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Ah Quin – unofficial mayor of San Diego's Chinatown

Recruited railroad workers and kept a diary

Ah Quin and his wife, Sue Leong, had 12 children and lived in a two-story house on Third Street
Ah Quin and his wife, Sue Leong, had 12 children and lived in a two-story house on Third Street
  • “MAYOR OF CHINATOWN: THE LIFE OF AH QUIN. CHINESE MERCHANT AND RAILROAD BUILDER OF SAN DIEGO"
  • ANDREW R. GRIEGO, MASTERS THESIS. SDSU, 1979

Ah Quin was born in China's Kwangtung province in 1848. He converted to Christianity at a missionary school in Canton and learned to read and write in both Chinese and English. To earn money for his family, Quin came to California in 1868. “He was intelligent, ambitious, and demonstrated an ability to quickly adapt to Western customs," Griego observes, "all of which made him well suited for the overseas enterprise." Quin’s literacy in two languages proved particularly helpful.

During his early years in California, Quin worked as a house servant and a cook in San Francisco and, for a year, in Coal Harbor, Alaska. He also learned merchandising from an uncle in Santa Barbara. Quin came to San Diego in September 1878 to visit relatives. He met George Marston, owner of a dry goods store, and G.W. Camp, minister of San Diego's Presbyterian Church. When Quin moved back to San Francisco, he corresponded with both men.

In 1880, Marston and Camp urged Quin to return to San Diego. The California Southern Railroad was under construction, from National City to San Bernardino. Because the labor force was largely Chinese, Marston and Camp felt that "Quin's bilingual talents and business training made him an ideal selection for labor contractor, despite his relative inexperience...thus began an extraordinary rise from house servant to merchant and contractor."

Quin recruited men, sent supplies to the workers (who ate rice, potatoes, and fish), and occasionally supervised the "end-of-track" work. He opened a store in San Diego's Chinatown. “Much of his income was generated by selling provisions to his men."

The weather for February 1883 was harsh. As the railroad neared completion, rains washed away almost 30 miles of track along the Santa Margarita River. The engineers who planned the route never took flooding into account. “One train was stranded on the track for several days, and its passengers forced to hike to San Diego for help."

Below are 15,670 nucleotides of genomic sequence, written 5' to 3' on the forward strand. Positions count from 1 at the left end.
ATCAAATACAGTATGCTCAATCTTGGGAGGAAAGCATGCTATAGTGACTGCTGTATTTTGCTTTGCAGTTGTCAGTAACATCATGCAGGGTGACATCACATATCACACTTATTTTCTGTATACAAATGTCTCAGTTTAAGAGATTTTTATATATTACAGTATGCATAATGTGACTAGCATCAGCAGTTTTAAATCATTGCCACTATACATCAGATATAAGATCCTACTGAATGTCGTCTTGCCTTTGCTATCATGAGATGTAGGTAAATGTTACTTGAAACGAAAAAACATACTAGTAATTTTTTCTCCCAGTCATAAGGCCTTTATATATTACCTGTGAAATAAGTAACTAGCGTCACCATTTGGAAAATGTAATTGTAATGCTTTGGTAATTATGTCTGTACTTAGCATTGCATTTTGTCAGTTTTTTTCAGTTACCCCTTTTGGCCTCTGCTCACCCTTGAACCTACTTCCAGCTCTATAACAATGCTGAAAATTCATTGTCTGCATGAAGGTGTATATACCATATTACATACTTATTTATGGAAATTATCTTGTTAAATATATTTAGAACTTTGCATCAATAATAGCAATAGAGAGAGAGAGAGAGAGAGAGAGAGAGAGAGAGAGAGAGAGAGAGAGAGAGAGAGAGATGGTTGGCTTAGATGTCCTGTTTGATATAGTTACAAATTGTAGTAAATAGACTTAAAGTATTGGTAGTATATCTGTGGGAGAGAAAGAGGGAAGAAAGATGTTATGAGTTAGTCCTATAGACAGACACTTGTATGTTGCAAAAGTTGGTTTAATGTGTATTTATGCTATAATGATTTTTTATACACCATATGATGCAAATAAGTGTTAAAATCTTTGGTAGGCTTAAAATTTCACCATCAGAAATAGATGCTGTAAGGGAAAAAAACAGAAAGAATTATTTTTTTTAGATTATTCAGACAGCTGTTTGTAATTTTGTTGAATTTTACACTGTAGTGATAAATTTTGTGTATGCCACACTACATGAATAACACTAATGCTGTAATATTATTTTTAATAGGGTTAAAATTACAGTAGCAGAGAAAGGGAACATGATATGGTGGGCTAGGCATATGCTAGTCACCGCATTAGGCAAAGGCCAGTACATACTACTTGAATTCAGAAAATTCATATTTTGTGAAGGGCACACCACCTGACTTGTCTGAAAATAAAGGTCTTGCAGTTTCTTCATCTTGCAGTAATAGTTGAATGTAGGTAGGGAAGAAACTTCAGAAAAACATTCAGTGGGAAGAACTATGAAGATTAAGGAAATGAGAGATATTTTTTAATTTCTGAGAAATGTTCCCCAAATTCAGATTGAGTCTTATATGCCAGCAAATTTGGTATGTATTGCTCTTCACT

For the next two years, Ah Quin recruited men, negotiated disagreements among workmen and foremen, and helped rebuild “portions of the track above Oceanside and through Temecula Valley. Along with other labor gangs they succeeded in returning the rail connection to San Diego."

Quin settled in San Diego. He and his wife, Sue Leong, had 12 children and lived in a two-story house on Third Street. Quin managed his store on Fifth and oversaw real estate holdings throughout Southern California. He also became the unofficial mayor of Chinatown in San Diego, often acting as a spokesman for the Chinese community.

As he helped rebuild the railroad, Quin kept a diary, one of seven he wrote in his lifetime. “Despite his unpolished syntax and grammar," Griego writes, “the little books are a singular resource for San Diego history and for the history of the Chinese in California, offering a unique opportunity to observe events from the perspective of a Chinese immigrant."

MASTER'S THESIS EXCERPTS:

From the diary of 1884:

  • Feb. 2 — have bre[akfast] in saloon 10 A.M., by stage go up to Riverside station. No train to San Diego, then back to Colton, stay in hotel, rain, cannot have train home because Temecula Valley is brook.
  • Feb. 18 — Felt very sad, not knowed anything.
  • Feb. 20 — California not knowed anything of San Diego because the California Southern Railroad is destroyed.
  • Feb. 25 — Woke up at 6:10, stay at Riverside to wait, and case of gambling of Quong Mow Lung. They ask me to interpret for Judge Conway, then the case free of charge. All the men fill happy. Riverside paper talk about me.
  • April 9 — Have big dinner and drink with friends because Wing Wo win big money in lottery.
  • July 29 — At Hop Lee Gang with trouble. He try to cheat me $30 about the commission, he try to change the figure. Supper in boarding house.
  • Aug. 1 — Trouble better, home to San Diego, in bed by 11.
  • Dec. 25 — Mine men is ready, and go up to put up the tent. Stay raining, I work in the rain and I get wet.

Fallbrook: once part of the Santa Margarita Rancho and named for Fallbrook, Pennsylvania, this community grew along the railroad tracks when a developer purchased the first 160 acres in 1884.

The small Chinese community in San Diego existed in the face of hostility from white residents, but the railroad workers received grudging welcome.

Frank Kimball, founder of National City, had been the driving force behind the acquisition of a railroad for San Diego. Inspired by a belief that a railroad terminal would transform National City into a boomtown, Kimball had coaxed the directors of the Atchison, Topeka, and Santa Fe Railroad to route a branch line through San Diego and establish a terminal at National City... When the link to the main line was reestablished...Frank Kimball's visions never materialized, because shortly thereafter the railroad terminal was removed from National City to a more centrally located site in San Bernardino. The railroad proved not to be the key to mushrooming growth and affluence everyone had expected. Yet that does not diminish the achievement of Kimball and the labor contractors.